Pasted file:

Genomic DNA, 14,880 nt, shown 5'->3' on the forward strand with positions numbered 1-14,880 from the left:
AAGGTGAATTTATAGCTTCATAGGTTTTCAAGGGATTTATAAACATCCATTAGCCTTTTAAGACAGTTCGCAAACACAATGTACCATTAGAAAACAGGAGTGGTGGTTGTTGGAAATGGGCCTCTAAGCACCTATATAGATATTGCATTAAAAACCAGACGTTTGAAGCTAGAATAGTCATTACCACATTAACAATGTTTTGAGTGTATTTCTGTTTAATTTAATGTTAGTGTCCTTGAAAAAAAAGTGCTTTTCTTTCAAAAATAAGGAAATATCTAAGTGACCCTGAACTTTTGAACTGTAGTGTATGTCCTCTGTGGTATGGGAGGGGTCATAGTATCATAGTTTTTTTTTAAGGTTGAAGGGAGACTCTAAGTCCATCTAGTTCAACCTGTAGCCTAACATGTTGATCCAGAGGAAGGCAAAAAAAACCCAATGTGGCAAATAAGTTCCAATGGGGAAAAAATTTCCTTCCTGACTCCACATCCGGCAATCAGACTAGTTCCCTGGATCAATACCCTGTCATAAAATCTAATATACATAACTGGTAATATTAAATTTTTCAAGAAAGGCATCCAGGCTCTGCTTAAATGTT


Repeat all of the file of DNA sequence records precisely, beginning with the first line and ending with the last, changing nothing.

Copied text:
Genomic DNA, 14,880 nt, shown 5'->3' on the forward strand with positions numbered 1-14,880 from the left:
AAGGTGAATTTATAGCTTCATAGGTTTTCAAGGGATTTATAAACATCCATTAGCCTTTTAAGACAGTTCGCAAACACAATGTACCATTAGAAAACAGGAGTGGTGGTTGTTGGAAATGGGCCTCTAAGCACCTATATAGATATTGCATTAAAAACCAGACGTTTGAAGCTAGAATAGTCATTACCACATTAACAATGTTTTGAGTGTATTTCTGTTTAATTTAATGTTAGTGTCCTTGAAAAAAAAGTGCTTTTCTTTCAAAAATAAGGAAATATCTAAGTGACCCTGAACTTTTGAACTGTAGTGTATGTCCTCTGTGGTATGGGAGGGGTCATAGTATCATAGTTTTTTTTTAAGGTTGAAGGGAGACTCTAAGTCCATCTAGTTCAACCTGTAGCCTAACATGTTGATCCAGAGGAAGGCAAAAAAAACCCAATGTGGCAAATAAGTTCCAATGGGGAAAAAATTTCCTTCCTGACTCCACATCCGGCAATCAGACTAGTTCCCTGGATCAATACCCTGTCATAAAATCTAATATACATAACTGGTAATATTAAATTTTTCAAGAAAGGCATCCAGGCTCTGCTTAAATGTT